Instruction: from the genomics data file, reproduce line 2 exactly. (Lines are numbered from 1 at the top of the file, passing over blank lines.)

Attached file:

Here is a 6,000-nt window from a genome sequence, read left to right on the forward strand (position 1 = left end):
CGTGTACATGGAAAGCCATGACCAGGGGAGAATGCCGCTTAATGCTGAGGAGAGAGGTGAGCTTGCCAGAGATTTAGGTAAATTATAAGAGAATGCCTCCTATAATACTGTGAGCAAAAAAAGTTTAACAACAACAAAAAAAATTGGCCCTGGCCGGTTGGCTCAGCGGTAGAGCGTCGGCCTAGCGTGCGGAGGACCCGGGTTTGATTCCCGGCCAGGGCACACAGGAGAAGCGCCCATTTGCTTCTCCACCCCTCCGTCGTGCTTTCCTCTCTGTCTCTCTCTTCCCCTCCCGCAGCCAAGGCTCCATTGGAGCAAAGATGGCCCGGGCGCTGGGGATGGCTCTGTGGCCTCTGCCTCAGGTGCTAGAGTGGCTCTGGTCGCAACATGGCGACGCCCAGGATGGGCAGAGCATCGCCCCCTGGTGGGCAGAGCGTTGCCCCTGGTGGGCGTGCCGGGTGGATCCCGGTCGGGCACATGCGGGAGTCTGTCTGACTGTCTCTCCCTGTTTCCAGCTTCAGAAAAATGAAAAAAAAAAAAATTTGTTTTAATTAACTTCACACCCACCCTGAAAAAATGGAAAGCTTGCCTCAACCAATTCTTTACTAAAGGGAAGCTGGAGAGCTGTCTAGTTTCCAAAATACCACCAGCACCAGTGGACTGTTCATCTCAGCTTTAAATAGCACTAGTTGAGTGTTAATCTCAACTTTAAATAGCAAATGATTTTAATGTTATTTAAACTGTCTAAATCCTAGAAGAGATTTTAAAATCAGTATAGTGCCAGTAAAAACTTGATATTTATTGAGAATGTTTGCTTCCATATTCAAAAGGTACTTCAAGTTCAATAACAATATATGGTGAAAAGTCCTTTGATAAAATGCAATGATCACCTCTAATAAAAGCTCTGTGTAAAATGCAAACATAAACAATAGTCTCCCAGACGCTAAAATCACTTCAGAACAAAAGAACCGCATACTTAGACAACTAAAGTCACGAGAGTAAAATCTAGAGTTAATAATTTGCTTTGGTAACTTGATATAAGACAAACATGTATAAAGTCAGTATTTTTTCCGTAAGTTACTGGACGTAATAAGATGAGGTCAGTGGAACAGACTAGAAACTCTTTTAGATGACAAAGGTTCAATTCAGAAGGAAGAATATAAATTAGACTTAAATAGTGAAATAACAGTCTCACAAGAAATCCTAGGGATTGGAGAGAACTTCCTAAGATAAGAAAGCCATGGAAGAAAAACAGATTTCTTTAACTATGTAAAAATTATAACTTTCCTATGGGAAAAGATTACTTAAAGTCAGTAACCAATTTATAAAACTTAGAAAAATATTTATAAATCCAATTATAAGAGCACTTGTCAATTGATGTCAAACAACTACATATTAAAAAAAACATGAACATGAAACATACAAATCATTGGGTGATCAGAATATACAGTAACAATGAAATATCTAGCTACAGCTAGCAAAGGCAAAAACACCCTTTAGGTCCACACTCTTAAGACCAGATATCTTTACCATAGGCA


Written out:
CGTGTACATGGAAAGCCATGACCAGGGGAGAATGCCGCTTAATGCTGAGGAGAGAGGTGAGCTTGCCAGAGATTTAGGTAAATTATAAGAGAATGCCTCCTATAATACTGTGAGCAAAAAAAGTTTAACAACAACAAAAAAAATTGGCCCTGGCCGGTTGGCTCAGCGGTAGAGCGTCGGCCTAGCGTGCGGAGGACCCGGGTTTGATTCCCGGCCAGGGCACACAGGAGAAGCGCCCATTTGCTTCTCCACCCCTCCGTCGTGCTTTCCTCTCTGTCTCTCTCTTCCCCTCCCGCAGCCAAGGCTCCATTGGAGCAAAGATGGCCCGGGCGCTGGGGATGGCTCTGTGGCCTCTGCCTCAGGTGCTAGAGTGGCTCTGGTCGCAACATGGCGACGCCCAGGATGGGCAGAGCATCGCCCCCTGGTGGGCAGAGCGTTGCCCCTGGTGGGCGTGCCGGGTGGATCCCGGTCGGGCACATGCGGGAGTCTGTCTGACTGTCTCTCCCTGTTTCCAGCTTCAGAAAAATGAAAAAAAAAAAAATTTGTTTTAATTAACTTCACACCCACCCTGAAAAAATGGAAAGCTTGCCTCAACCAATTCTTTACTAAAGGGAAGCTGGAGAGCTGTCTAGTTTCCAAAATACCACCAGCACCAGTGGACTGTTCATCTCAGCTTTAAATAGCACTAGTTGAGTGTTAATCTCAACTTTAAATAGCAAATGATTTTAATGTTATTTAAACTGTCTAAATCCTAGAAGAGATTTTAAAATCAGTATAGTGCCAGTAAAAACTTGATATTTATTGAGAATGTTTGCTTCCATATTCAAAAGGTACTTCAAGTTCAATAACAATATATGGTGAAAAGTCCTTTGATAAAATGCAATGATCACCTCTAATAAAAGCTCTGTGTAAAATGCAAACATAAACAATAGTCTCCCAGACGCTAAAATCACTTCAGAACAAAAGAACCGCATACTTAGACAACTAAAGTCACGAGAGTAAAATCTAGAGTTAATAATTTGCTTTGGTAACTTGATATAAGACAAACATGTATAAAGTCAGTATTTTTTCCGTAAGTTACTGGACGTAATAAGATGAGGTCAGTGGAACAGACTAGAAACTCTTTTAGATGACAAAGGTTCAATTCAGAAGGAAGAATATAAATTAGACTTAAATAGTGAAATAACAGTCTCACAAGAAATCCTAGGGATTGGAGAGAACTTCCTAAGATAAGAAAGCCATGGAAGAAAAACAGATTTCTTTAACTATGTAAAAATTATAACTTTCCTATGGGAAAAGATTACTTAAAGTCAGTAACCAATTTATAAAACTTAGAAAAATATTTATAAATCCAATTATAAGAGCACTTGTCAATTGATGTCAAACAACTACATATTAAAAAAAACATGAACATGAAACATACAAATCATTGGGTGATCAGAATATACAGTAACAATGAAATATCTAGCTACAGCTAGCAAAGGCAAAAACACCCTTTAGGTCCACACTCTTAAGACCAGATATCTTTACCATAGGCA